I ran across this, which was originally posted on the Broadcasting list and may
be of interest to Topbanders. Something I might add as a justification for
exceeding, if possible, the point of diminishing returns in a radial field (not
necessarily going all the way to 120) is that in many installations, some of
radials will eventually get damaged or the wire may deteriorate in certain
soils, and the redundancy may assure the ground system a longer lifetime.
Better to have it and not need it, than to need it and not have it.
> On Wed Jan 18 17:48:53 CST 2017 Mike Vanhooser novaelec at sbcglobal.net
> As someone who has a great deal of experience with elevated counterpoise, I
> can assure you that 4 will work just fine. I typically use 6, which is what
> the Commission prefers to see, but the performance between the two is almost
> unnoticeable. Clarence Beverage has even more experience than I do, and he
> is the one who walked it through the approval process. You can get his NAB
> paper on the subject in the documents section of his website,
> www.commtechrf.com, filename NAB1995.
The reason for 120 radials is because that is what they put in during the
original development. A prime case of "That's how we always did it" making
into a regulation. At about 60 radials you begin to hit the point of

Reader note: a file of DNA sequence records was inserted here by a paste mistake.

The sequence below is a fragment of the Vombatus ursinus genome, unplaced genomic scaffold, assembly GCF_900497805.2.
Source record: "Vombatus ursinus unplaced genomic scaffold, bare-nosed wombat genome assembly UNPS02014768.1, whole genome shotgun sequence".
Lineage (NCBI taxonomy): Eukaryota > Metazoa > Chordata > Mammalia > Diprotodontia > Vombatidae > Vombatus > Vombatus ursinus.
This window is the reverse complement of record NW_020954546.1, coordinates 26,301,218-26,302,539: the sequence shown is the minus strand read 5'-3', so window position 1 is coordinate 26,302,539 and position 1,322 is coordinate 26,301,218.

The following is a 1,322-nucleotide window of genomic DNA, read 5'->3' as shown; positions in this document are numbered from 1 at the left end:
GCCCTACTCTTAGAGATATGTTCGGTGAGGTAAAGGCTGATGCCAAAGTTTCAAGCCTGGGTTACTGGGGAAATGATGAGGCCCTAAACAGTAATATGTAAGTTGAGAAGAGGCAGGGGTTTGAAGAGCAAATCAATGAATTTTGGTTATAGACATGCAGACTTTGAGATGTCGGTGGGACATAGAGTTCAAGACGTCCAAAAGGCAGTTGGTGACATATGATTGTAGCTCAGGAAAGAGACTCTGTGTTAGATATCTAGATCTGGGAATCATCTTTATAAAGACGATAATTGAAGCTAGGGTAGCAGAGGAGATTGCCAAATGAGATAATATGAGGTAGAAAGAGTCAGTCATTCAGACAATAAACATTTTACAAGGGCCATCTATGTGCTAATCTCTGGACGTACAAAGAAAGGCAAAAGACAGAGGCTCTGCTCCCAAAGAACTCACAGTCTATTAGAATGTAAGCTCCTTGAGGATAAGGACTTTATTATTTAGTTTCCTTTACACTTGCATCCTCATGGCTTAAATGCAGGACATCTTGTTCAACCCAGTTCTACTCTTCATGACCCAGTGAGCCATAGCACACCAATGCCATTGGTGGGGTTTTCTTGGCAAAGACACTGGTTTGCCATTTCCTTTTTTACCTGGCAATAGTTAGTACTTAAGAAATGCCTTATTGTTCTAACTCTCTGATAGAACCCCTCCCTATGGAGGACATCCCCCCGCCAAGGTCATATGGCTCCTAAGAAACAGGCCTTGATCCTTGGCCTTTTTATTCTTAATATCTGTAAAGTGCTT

diminishing return, and anything over 90 is virtually undetectable. The main
reason for so many is to overcome the earth losses. Once you get about .02
wavelength above ground, you have overcome the majority of that. I can show
you the ND proof from WDTW, which had 6 radials, and it is almost a perfect
circle, except for a rise to the NE where there was reradiation from the tall
streetlight poles on I-94, about 100° away.
In your situation..., were the radials elevated or on the ground? That makes a
big difference. I understand the phenomena with the VHF/UHF verticals, but MW
behaves a little differently. Another consultant friend did an experiment many
years ago to find out the directionality, if any, of a partial radial field.
He was installing a new ground system, so he plowed in 60 radials in a 180°
arc. Here was an AM tower with half the radial field missing, so what would it
do? He ran a ND proof on the antenna, and was amazed at what he saw. The
pattern was completely round, with no discernible attenuation over the missing
radials. He plowed in the remaining 60 and saw no change, other than a slight
increase in radiation efficiency by going from 60 to 120 radials. So an
adequate counterpoise at MW frequencies produces a true omnidirectional
radiation pattern, whether in the ground or in the air. It just takes a whole
lot less copper
> when you go airborne.
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